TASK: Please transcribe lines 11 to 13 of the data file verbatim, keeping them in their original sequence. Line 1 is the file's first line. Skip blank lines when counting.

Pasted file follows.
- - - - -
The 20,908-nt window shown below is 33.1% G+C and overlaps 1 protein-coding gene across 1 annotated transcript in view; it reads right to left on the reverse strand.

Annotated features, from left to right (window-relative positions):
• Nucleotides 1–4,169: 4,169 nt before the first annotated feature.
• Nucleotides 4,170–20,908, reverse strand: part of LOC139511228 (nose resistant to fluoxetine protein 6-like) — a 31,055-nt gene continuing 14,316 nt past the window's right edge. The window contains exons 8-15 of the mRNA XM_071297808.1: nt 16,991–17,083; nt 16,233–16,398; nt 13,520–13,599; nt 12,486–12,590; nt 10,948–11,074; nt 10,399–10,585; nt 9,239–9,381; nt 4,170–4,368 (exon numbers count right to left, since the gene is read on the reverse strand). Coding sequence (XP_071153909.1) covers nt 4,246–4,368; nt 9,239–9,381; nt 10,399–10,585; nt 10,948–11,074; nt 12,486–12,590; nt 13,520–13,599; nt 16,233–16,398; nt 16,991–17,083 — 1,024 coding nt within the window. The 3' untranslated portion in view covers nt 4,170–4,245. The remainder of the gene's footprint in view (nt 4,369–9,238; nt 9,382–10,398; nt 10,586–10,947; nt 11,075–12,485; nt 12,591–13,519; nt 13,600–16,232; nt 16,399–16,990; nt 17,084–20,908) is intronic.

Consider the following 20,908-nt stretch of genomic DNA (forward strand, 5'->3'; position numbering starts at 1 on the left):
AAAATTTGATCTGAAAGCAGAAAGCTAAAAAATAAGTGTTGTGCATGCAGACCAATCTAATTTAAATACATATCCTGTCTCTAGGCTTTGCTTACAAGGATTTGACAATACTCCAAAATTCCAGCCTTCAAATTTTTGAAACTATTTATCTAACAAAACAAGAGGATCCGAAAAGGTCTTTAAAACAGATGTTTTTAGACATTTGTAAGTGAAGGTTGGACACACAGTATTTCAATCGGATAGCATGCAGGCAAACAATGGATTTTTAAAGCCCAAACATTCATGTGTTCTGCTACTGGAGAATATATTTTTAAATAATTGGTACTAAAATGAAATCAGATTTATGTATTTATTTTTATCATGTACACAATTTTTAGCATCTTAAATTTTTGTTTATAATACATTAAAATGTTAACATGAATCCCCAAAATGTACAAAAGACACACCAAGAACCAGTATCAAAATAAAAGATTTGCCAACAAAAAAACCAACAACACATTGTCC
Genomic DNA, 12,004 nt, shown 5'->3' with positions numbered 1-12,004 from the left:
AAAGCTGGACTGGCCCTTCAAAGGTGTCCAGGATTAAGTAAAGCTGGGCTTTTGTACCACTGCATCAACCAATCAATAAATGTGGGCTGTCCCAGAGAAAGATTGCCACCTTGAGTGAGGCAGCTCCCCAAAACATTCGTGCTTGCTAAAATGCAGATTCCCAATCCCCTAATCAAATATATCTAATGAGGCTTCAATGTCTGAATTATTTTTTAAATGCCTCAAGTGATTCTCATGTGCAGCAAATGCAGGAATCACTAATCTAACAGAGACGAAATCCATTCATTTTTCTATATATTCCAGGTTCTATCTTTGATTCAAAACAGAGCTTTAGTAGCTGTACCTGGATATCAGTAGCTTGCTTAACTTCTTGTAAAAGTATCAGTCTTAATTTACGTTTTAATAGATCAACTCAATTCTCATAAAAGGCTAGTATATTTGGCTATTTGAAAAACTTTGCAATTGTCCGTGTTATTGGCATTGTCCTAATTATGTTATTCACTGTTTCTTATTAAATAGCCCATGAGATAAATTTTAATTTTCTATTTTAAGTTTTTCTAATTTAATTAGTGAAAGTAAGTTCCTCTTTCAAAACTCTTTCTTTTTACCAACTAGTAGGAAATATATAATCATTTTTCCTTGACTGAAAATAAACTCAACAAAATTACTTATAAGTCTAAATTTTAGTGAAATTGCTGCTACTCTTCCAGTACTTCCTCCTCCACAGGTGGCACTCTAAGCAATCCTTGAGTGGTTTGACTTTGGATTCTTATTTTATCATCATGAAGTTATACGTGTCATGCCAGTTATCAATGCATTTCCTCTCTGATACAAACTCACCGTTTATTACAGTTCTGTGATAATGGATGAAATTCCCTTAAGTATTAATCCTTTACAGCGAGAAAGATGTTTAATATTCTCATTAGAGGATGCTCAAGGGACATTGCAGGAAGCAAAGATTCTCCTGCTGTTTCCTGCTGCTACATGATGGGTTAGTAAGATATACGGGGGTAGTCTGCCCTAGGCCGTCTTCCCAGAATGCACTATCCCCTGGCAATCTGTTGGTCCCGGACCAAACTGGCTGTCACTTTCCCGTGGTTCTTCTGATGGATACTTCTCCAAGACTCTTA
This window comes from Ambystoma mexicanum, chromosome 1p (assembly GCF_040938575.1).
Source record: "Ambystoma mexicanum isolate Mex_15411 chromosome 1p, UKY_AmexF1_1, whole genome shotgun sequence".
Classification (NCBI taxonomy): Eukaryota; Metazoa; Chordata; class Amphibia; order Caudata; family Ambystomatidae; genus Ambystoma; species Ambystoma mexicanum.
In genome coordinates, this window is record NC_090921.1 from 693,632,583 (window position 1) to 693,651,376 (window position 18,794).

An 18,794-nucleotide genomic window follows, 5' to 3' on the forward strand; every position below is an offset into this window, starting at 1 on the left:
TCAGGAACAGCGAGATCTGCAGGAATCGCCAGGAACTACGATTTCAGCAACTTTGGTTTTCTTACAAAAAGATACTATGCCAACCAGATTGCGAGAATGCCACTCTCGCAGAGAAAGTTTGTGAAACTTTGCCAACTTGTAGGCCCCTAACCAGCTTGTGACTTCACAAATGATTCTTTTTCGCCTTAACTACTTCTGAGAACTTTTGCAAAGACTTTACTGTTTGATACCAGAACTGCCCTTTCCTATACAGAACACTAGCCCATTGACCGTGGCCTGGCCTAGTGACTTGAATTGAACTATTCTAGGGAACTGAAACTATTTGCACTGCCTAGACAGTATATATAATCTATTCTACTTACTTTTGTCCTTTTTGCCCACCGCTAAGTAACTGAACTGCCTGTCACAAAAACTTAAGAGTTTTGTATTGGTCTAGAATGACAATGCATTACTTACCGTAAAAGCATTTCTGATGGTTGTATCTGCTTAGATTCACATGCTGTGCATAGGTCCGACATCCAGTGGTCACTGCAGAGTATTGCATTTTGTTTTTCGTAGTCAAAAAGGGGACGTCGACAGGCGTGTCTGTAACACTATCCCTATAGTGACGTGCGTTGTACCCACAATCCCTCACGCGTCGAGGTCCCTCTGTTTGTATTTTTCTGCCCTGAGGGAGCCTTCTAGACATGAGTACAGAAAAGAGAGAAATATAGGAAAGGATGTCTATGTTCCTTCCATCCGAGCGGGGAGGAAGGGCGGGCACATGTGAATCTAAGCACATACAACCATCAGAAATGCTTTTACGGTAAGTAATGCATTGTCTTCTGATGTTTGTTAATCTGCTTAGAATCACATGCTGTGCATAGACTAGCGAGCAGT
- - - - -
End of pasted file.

Classification (NCBI taxonomy): Eukaryota; Metazoa; Chordata; class Amphibia; order Caudata; family Ambystomatidae; genus Ambystoma; species Ambystoma mexicanum.
In genome coordinates, this window is record NC_090921.1 from 693,632,583 (window position 1) to 693,651,376 (window position 18,794).

An 18,794-nucleotide genomic window follows, 5' to 3' on the forward strand; every position below is an offset into this window, starting at 1 on the left: